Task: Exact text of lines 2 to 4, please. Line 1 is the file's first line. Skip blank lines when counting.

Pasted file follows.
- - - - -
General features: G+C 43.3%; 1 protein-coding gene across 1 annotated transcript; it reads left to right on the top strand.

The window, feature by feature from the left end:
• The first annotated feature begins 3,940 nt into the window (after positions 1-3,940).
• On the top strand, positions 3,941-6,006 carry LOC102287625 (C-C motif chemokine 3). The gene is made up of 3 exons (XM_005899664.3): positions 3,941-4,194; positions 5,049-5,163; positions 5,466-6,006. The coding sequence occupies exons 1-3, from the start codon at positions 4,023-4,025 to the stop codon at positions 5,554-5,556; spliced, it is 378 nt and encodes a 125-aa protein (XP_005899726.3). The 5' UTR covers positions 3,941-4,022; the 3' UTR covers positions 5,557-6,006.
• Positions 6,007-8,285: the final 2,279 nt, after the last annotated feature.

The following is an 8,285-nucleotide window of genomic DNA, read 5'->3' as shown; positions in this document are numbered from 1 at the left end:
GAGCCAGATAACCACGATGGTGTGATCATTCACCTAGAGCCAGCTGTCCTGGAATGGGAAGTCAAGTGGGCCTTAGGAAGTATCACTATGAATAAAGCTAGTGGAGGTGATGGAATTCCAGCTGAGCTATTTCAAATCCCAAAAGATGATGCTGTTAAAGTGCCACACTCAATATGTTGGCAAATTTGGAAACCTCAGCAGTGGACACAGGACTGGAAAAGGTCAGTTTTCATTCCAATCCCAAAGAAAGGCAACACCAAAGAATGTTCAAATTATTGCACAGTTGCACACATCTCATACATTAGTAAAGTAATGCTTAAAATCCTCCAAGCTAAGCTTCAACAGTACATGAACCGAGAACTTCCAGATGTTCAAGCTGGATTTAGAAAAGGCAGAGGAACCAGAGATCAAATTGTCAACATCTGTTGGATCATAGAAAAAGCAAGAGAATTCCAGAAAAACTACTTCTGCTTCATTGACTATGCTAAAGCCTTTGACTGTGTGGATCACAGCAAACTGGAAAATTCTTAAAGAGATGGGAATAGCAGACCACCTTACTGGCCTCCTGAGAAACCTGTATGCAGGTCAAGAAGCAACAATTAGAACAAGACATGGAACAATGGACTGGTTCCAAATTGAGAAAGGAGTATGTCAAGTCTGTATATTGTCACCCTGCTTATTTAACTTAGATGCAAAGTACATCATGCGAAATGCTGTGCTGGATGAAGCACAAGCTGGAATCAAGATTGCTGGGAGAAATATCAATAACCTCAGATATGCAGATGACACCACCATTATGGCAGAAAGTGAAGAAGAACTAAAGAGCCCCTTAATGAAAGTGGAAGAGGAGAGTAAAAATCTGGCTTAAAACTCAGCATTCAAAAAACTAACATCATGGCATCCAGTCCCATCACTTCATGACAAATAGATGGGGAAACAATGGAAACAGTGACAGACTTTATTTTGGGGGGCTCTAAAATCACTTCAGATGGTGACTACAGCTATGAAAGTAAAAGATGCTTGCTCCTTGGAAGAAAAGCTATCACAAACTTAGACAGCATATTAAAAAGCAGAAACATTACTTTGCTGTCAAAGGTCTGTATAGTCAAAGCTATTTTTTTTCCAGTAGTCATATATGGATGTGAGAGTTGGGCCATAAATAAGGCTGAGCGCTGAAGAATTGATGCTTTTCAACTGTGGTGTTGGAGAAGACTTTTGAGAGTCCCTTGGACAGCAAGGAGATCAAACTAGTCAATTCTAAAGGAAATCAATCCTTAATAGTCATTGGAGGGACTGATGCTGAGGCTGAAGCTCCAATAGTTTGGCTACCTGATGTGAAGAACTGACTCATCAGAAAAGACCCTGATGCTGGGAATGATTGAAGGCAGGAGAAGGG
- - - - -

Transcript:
The window, feature by feature from the left end:
• The first annotated feature begins 3,940 nt into the window (after positions 1-3,940).
• On the top strand, positions 3,941-6,006 carry LOC102287625 (C-C motif chemokine 3). The gene is made up of 3 exons (XM_005899664.3): positions 3,941-4,194; positions 5,049-5,163; positions 5,466-6,006. The coding sequence occupies exons 1-3, from the start codon at positions 4,023-4,025 to the stop codon at positions 5,554-5,556; spliced, it is 378 nt and encodes a 125-aa protein (XP_005899726.3). The 5' UTR covers positions 3,941-4,022; the 3' UTR covers positions 5,557-6,006.